Amongst the most prominent uses of Twitter at present is its role in the discussion of widely televised events: Twitter's own statistics for 2011, for example, list major entertainment spectacles (the MTV Music Awards, the BET Awards) and sports matches (the UEFA Champions League final, the FIFA Women's World Cup final) amongst the events generating the most tweets per second during the year (Twitter, 2011). User activities during such televised events constitute a specific, unique category of Twitter use, which differs clearly from the other major events which generate a high rate of tweets per second (such as crises and breaking news, from the Japanese earthquake and tsunami to the death of Steve Jobs), as preliminary research has shown (Bruns & Highfield, 2011): while during breaking news events, Twitter activity is focussed in the first place on finding and sharing the latest updates as they become available from relevant sources, and results in widespread posting and retweeting of tweets containing URLs, such gatewatching (Bruns, 2005) is unnecessary in the case of already widely televised, long foreseen media events.
During such major media events, by contrast, Twitter is used most predominantly as a technology of fandom instead: it serves in the first place as a backchannel to television and other streaming audiovisual media, enabling users offer their own running commentary on the universally shared media text of the event broadcast as it unfolds live. Centrally, this communion of fans around the shared text is facilitated by the use of Twitter hashtags – unifying textual markers which are now often promoted to prospective audiences by the broadcasters well in advance of the live event itself. While the adoption of such hashtags is not guaranteed (some users may prefer their comments to reach the more limited audience of their Twitter follower network only, for example), and rival hashtags may exist for major events (reflecting competition between different broadcasters or enabling the gathering of fans tweeting in specific languages, for instance), a handful of leading hashtags usually emerge nonetheless.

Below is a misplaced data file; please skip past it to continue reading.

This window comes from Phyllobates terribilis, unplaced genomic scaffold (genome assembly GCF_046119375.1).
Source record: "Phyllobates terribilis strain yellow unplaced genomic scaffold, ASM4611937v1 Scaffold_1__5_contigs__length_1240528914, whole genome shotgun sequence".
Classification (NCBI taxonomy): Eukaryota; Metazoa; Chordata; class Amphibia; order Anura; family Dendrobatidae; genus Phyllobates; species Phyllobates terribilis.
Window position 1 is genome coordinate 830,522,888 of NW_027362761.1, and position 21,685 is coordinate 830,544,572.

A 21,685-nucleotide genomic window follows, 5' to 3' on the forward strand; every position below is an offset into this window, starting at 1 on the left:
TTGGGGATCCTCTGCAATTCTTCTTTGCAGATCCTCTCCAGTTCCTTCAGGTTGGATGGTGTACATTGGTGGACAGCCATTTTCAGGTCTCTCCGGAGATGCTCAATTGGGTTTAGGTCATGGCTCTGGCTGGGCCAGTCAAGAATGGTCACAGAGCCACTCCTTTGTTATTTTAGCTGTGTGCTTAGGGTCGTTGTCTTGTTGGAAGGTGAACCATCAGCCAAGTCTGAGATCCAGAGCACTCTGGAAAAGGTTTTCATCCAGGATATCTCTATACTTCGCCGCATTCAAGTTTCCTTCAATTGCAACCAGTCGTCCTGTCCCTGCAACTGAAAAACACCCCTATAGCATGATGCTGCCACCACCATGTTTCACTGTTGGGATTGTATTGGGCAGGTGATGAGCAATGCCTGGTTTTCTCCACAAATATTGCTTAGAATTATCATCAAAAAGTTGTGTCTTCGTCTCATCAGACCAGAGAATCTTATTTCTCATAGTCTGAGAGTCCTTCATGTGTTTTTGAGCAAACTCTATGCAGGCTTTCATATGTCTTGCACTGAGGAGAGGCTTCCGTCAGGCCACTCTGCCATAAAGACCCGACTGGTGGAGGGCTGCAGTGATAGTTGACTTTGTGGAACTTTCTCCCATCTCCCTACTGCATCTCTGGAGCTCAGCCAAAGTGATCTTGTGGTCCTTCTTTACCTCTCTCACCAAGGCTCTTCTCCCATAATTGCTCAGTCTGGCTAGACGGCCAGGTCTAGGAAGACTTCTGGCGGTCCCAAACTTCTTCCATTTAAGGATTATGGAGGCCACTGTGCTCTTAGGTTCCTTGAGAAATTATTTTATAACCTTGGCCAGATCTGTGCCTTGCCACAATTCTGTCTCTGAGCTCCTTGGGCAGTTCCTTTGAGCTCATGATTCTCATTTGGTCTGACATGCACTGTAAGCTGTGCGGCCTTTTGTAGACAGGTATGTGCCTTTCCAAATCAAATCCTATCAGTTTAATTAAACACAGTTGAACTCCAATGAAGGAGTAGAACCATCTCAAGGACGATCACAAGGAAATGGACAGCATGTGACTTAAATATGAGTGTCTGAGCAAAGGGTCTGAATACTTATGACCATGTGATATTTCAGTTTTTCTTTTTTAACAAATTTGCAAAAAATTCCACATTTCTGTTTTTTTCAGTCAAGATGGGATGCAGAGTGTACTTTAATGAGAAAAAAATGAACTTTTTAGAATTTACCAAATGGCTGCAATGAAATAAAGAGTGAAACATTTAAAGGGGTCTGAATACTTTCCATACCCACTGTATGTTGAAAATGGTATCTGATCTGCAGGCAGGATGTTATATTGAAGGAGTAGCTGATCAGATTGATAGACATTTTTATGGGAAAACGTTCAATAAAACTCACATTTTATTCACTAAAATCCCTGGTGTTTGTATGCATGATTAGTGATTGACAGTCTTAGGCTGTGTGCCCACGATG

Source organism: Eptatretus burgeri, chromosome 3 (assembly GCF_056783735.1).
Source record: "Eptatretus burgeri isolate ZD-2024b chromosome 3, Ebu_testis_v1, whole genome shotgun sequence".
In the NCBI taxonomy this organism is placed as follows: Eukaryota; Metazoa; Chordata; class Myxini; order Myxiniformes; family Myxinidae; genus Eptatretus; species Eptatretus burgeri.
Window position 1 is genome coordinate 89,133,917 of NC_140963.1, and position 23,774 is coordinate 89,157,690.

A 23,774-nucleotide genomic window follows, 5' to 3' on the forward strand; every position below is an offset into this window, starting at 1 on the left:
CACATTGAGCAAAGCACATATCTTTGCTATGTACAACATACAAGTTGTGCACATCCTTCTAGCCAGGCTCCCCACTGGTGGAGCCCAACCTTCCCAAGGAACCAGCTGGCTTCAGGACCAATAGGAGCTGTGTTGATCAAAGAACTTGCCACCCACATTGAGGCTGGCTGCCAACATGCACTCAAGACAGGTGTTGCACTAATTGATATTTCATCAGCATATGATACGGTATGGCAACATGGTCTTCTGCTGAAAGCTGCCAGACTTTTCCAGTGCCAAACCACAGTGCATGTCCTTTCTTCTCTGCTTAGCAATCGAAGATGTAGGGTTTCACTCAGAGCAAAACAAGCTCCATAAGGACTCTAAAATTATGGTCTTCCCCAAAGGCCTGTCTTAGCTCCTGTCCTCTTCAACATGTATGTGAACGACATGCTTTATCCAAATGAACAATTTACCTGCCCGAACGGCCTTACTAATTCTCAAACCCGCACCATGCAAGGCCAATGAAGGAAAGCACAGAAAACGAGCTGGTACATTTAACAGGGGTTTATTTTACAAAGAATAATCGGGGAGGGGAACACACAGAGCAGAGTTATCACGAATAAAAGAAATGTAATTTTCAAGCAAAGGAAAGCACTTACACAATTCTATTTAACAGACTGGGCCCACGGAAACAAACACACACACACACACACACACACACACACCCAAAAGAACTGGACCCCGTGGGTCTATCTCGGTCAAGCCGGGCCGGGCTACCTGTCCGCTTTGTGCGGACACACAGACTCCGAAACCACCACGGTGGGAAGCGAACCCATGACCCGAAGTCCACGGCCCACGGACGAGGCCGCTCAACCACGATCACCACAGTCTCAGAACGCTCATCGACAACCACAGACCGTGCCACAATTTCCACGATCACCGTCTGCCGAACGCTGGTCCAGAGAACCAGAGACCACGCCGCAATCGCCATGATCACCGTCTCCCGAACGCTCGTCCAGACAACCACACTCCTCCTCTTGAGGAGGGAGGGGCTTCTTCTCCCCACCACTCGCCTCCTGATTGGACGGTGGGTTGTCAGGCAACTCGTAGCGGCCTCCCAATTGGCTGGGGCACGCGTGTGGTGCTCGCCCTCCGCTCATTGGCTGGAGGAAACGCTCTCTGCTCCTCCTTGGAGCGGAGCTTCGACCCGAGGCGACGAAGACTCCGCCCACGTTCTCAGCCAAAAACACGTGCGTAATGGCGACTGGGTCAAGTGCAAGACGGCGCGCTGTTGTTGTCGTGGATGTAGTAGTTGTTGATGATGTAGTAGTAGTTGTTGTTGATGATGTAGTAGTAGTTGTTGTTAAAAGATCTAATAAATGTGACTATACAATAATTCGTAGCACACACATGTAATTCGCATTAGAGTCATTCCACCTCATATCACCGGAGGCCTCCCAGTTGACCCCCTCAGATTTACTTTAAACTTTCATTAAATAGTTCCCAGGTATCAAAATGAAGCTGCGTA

This paper examines the use of Twitter as a technology for the expression of shared fandom in the context of two major, internationally televised annual media events in Europe and the U.S.: the Academy Awards and the Eurovision Song Contest. Both constitute highly publicised, highly choreographed media spectacles whose eventual outcomes are unknown ahead of time (with the obvious difference that the Oscars results are determined by an expert jury before the event, those of Eurovision by popular telephone or Internet voting on the night), and both attract a diverse international audience. Our analysis draws on comprehensive datasets for the ‘official' event hashtags, #oscars and #eurovision, and presents comparative results for 2011 and 2012 which are also able to show the evolution of Twitter as a fandom technology in both cases.
Using innovative methods which combine qualitative and quantitative approaches to the analysis of Twitter datasets containing several hundreds of thousands of tweets for each case in each year, we examine overall patterns of participation to discover how audiences express their fandom throughout each media event. Minute-by-minute tracking of Twitter activity during the live broadcasts will enable us to identify the most resonant moments during each event. We also examine the networks of interaction between participants to detect thematically or geographically determined clusters of interaction, and to identify the most visible and influential participants in each network. Year-on-year comparisons for each event will reveal how Twitter as a technology, and user activities drawing on its technological affordances, have changed between 2011 and 2012; they will also reveal the extent to which a stable core of highly active fan and official accounts remains engaged from year to year.
Such analysis is able to provide a unique insight into the use of Twitter as a technology for fandom and for what in cultural studies research is called ‘audiencing': the public performance of belonging to the distributed audience for a shared media event. Our work thus contributes to the examination of fandom practices led by Henry Jenkins (2006) and other scholars, and points to Twitter as an important new medium facilitating the connection and communion of such fans.
Bruns, Axel. (2005) Gatewatching: Collaborative Online News Production. New York: Peter Lang.
———, and Tim Highfield. (2012) “Blogs, Twitter, and Breaking News: The Produsage of Citizen Journalism.” Produsing Theory: The intersection of Audiences and Production in a Digital World, ed. Rebecca Ann Lind. New York: Peter Lang.
Jenkins, Henry. (2006) Fans, Bloggers, and Gamers: Exploring Participatory Culture. New York: NYU Press.
Twitter. (2011) "Year in Review: Tweets per Second." http://yearinreview.twitter.com/en/tps.html (accessed 26 Feb. 2012).